Montreal's love of all things Irish

 

Languages matter in Quebec, a region proudly divided between French and English speakers, and now Irish is getting the chance to flourish there too

In Montreal in the Canadian province of Quebec, English and French communities mix like oil and water, together but separate, with mass immigration making the city one of the most diverse in North America. Language is pervasive here. At Concordia University, an Anglo island in a sea of French, the Canadian Irish Studies School was established in 2009.

“It’s not about nostalgia, that ‘my grandmother came in the famine and I want to know more about her’ or something like that,” says principal and chair of the school, Michael Kenneally, who moved from Youghal to Canada in 1964. “It’s presented as a case study for a whole series of issues that go beyond Ireland, things like colonialism, cultural nationalism, linguistic preservation, violence, rebellion, peace and reconciliation, emigration and exile. They may be interested in those issues for another context.”

Quebecers tend to see in Ireland something that they find in themselves. A Catholic hold on political and social life dwindled from the 1960s onward, and, according to Kenneally, “the badge of identity now is language and nationalism, they’re the new kind of religions of identity.” To mix more easily with the French majority, Irish immigrants often changed their names – Reilly became Riel and O’Sullivan became Sylvain. More recently, Canadians and Quebecers have been looking at their past as they try to understand their future.

“There’s a lot of discussion about two languages, two cultures, and so they look around for models. There are people in Quebec who look to Ireland in terms of its colonial past; they see parallels to reflect their own ideologies and political points of view,” states Kenneally.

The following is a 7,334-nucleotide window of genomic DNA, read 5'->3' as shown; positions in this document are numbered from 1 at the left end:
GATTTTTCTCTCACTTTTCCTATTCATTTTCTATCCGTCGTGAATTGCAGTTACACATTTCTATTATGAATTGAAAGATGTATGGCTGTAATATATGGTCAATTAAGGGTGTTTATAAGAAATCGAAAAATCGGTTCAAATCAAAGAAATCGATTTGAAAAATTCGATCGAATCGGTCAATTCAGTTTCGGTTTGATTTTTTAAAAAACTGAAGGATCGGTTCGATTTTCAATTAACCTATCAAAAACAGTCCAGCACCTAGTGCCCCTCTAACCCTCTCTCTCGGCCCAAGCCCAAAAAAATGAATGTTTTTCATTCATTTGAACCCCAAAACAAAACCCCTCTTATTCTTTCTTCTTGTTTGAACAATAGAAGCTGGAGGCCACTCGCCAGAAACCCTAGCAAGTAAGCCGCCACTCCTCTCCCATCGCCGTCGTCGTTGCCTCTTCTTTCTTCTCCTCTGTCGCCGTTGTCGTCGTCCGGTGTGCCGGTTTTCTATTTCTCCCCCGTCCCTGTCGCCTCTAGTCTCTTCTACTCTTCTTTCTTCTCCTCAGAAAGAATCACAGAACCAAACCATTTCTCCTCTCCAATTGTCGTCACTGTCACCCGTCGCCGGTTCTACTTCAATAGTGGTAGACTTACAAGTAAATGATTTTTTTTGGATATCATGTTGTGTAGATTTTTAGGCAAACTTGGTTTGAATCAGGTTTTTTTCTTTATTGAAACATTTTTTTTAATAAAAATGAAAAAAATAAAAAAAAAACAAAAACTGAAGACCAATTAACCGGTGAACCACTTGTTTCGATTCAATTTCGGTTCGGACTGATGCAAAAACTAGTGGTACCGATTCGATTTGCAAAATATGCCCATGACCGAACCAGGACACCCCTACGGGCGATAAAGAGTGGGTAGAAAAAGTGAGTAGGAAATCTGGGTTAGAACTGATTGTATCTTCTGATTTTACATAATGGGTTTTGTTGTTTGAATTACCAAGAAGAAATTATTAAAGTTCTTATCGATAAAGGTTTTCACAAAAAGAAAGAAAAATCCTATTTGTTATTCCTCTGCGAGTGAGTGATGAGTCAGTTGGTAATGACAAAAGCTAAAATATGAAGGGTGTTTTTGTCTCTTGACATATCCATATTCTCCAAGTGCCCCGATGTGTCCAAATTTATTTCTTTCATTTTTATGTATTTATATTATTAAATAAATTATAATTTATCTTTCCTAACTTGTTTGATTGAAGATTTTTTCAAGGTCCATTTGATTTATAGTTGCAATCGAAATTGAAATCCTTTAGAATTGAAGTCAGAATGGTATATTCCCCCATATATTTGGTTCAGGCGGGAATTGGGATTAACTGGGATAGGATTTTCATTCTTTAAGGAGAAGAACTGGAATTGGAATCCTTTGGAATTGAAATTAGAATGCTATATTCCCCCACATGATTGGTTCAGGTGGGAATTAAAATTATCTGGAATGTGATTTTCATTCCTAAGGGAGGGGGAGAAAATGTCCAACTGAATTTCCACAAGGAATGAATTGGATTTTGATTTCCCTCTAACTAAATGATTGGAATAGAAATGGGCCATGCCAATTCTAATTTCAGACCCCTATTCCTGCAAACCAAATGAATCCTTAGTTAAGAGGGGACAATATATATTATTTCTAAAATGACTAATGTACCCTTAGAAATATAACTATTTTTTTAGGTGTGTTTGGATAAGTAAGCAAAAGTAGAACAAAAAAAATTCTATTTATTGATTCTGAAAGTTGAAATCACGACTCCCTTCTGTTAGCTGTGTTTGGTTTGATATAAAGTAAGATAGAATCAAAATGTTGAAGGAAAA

If language is the new religion, then the classroom is the new church. In a nondescript corner of Concordia, the Irish language is taught by Spiddal native Aoife Ní Churraoin. With every student here having chosen to take the course, the atmosphere is very different to that found in many school classrooms in Ireland. “They’re really enthusiastic about the language,” says Ní Churraoin, after two hours of class that began with learning verbs and culminated in a céilí. “It’s very fulfilling to come out of the class, even though it’s tiring.”

Amy Megran and Laura Sol are two students. Megran has never been to Ireland, but her family moved to Montreal from Belfast. Ottawa-born Sol, on the other hand, has no family ties to Ireland but was enchanted after a visit. “I saw that they had a distinct culture because I visited Ireland and England on the same trip and I found that there actually was a significant difference between them, which is something that I wasn’t expecting,” she says.

“It’s hard, harder than I thought. It’s a challenge, but it’s important to have at least two languages,” says Amy, who is also taking courses in Irish history. The school offers a wide range of courses, with a heavy emphasis on Quebec’s history in relation to Ireland.

One of those taking such courses is 34-year-old Raymond Jess from Limerick, who moved to Canada to marry his French-Canadian girlfriend. “I’m a lot more interested in Irish now that I’m older. I appreciate it a lot more,” he says. “My daughter is Canadian, she speaks French and I’ve been here for eight years. I’d like to give my daughter something beyond shamrocks and green hats.”

Perhaps the most inquisitive person in the class is 20-year-old Armenian-Brazilian Matthew Karamanukian, who thinks that Irish “sounds German a little bit”. Though he has never been to Ireland, he will be finishing his course in Irish Studies at University College Cork later this year. “I want to know about every aspect that I can while I’m there. I want to dip into a whole bunch of little things and be with the people,” he says.

With the school in its embryonic stages, Kenneally is planning bigger things. “We’re involved in creating something that will be permanent,” he states. “It’s wonderful to see the students appreciate the richness and there’s outreach to the community.

“The university is very pleased with what’s happening and we’re beginning to have an international reputation. I absolutely love it. It’s like I won the Irish sweepstakes.”

Kenneally’s optimism is certainly reflected by the passion of the students taking courses. With so much recent emphasis on Irish immigrants moving to Canada, the school is a small reminder that the relationship is reciprocal. For many people here, Irish and non-Irish alike, the language and the country remain relevant.